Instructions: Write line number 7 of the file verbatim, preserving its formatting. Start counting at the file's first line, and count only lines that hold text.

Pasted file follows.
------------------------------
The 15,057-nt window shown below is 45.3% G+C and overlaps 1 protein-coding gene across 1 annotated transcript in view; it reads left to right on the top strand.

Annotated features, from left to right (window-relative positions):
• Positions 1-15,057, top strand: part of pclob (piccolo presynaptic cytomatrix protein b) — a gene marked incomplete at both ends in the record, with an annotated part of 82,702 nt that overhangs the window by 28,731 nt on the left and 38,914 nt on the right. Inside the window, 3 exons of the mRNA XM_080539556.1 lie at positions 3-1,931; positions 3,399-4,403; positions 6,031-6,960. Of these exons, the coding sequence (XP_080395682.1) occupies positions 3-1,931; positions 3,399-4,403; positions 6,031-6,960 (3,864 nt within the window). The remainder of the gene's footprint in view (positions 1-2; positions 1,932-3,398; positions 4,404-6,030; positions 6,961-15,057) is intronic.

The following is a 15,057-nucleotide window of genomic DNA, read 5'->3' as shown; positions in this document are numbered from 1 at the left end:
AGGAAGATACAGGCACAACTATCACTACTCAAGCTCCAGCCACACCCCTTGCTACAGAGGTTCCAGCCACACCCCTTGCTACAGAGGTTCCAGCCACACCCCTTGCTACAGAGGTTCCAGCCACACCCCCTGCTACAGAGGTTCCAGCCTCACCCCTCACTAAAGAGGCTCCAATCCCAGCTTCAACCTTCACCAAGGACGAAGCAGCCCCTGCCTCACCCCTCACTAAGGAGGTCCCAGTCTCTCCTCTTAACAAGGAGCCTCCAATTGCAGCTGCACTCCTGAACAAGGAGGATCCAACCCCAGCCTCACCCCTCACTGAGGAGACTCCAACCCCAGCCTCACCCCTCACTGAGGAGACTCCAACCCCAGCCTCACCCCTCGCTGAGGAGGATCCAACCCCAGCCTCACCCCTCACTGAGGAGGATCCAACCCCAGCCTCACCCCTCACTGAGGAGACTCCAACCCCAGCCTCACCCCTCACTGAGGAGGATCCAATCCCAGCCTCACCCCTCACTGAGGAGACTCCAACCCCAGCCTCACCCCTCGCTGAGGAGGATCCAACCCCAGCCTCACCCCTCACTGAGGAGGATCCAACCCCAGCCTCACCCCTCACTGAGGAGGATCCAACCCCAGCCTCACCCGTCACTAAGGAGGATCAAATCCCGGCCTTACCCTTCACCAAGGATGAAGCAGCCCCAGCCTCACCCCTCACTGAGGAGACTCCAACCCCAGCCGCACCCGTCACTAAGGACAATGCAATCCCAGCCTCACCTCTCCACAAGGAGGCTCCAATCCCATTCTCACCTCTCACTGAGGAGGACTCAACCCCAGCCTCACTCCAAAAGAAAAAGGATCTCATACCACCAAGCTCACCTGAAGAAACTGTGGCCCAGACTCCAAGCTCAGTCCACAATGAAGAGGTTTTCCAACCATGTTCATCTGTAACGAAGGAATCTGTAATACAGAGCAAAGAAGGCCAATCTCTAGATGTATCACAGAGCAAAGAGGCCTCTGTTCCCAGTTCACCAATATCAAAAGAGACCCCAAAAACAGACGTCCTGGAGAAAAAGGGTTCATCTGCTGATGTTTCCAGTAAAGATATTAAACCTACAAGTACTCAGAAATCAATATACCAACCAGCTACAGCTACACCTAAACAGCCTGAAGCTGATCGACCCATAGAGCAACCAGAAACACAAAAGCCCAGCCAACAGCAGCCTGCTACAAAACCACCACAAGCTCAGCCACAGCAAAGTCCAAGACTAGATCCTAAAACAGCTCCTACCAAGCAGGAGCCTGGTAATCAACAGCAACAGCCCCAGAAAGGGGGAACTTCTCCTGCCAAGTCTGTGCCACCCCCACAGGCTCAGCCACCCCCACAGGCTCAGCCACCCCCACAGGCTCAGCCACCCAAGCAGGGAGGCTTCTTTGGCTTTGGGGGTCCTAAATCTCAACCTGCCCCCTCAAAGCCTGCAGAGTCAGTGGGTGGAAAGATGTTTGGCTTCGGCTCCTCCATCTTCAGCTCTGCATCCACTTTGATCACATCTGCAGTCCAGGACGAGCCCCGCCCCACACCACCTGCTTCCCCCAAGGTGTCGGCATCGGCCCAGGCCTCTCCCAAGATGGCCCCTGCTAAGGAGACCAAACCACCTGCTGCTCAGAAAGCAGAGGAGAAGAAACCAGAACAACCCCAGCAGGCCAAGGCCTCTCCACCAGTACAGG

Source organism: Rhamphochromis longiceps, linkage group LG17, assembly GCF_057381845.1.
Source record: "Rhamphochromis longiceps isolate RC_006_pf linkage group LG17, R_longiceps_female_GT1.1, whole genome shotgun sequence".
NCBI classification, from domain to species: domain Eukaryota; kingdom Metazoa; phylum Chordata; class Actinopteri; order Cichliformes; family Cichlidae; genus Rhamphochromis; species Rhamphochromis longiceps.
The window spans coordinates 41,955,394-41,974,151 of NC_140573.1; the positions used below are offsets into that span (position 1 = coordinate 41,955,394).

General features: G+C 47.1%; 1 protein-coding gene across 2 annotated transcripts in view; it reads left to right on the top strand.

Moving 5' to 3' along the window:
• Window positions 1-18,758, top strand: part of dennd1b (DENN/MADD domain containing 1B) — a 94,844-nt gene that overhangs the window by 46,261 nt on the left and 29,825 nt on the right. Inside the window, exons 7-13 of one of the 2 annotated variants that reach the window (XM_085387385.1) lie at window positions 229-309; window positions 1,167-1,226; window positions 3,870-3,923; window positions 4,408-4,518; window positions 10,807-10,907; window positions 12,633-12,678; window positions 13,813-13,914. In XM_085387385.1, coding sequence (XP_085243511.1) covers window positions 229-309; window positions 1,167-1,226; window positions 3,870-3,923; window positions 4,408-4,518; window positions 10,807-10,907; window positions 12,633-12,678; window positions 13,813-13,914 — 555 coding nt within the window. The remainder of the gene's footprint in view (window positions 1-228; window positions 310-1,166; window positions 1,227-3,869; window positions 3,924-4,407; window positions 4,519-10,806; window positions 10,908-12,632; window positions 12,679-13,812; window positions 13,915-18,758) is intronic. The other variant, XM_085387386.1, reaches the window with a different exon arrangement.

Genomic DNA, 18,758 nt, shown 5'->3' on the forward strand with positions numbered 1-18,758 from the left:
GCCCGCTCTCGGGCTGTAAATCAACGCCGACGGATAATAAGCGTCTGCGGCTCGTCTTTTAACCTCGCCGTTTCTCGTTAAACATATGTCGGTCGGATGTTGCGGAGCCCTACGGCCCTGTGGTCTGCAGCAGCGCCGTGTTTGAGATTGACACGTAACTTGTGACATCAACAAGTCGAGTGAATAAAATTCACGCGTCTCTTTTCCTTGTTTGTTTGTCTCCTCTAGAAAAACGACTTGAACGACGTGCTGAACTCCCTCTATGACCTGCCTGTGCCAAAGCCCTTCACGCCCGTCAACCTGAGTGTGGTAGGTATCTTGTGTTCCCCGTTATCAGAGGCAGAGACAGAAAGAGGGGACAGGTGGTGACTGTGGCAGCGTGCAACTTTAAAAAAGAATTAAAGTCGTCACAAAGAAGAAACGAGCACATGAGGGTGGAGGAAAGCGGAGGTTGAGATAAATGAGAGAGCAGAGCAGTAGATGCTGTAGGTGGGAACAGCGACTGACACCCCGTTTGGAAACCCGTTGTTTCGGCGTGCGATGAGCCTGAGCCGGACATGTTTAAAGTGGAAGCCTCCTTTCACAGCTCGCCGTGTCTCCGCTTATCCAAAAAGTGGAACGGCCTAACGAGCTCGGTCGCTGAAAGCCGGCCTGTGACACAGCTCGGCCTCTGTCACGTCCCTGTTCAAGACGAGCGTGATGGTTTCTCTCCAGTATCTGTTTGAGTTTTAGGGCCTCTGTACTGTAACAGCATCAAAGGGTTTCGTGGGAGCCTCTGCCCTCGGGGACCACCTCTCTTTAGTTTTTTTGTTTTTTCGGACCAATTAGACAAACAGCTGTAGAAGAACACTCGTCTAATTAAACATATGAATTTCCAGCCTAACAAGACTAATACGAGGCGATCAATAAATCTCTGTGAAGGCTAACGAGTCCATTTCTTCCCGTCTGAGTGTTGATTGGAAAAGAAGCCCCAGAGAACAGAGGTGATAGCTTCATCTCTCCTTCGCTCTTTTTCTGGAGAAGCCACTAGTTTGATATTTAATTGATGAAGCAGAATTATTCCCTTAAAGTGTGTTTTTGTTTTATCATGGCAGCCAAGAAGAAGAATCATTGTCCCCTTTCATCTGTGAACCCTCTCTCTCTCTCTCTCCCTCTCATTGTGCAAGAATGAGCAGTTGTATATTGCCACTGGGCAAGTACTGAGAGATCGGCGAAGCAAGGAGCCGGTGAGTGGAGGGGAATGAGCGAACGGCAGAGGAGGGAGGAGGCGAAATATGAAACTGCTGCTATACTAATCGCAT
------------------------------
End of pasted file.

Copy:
Source record: "Rhamphochromis longiceps isolate RC_006_pf linkage group LG17, R_longiceps_female_GT1.1, whole genome shotgun sequence".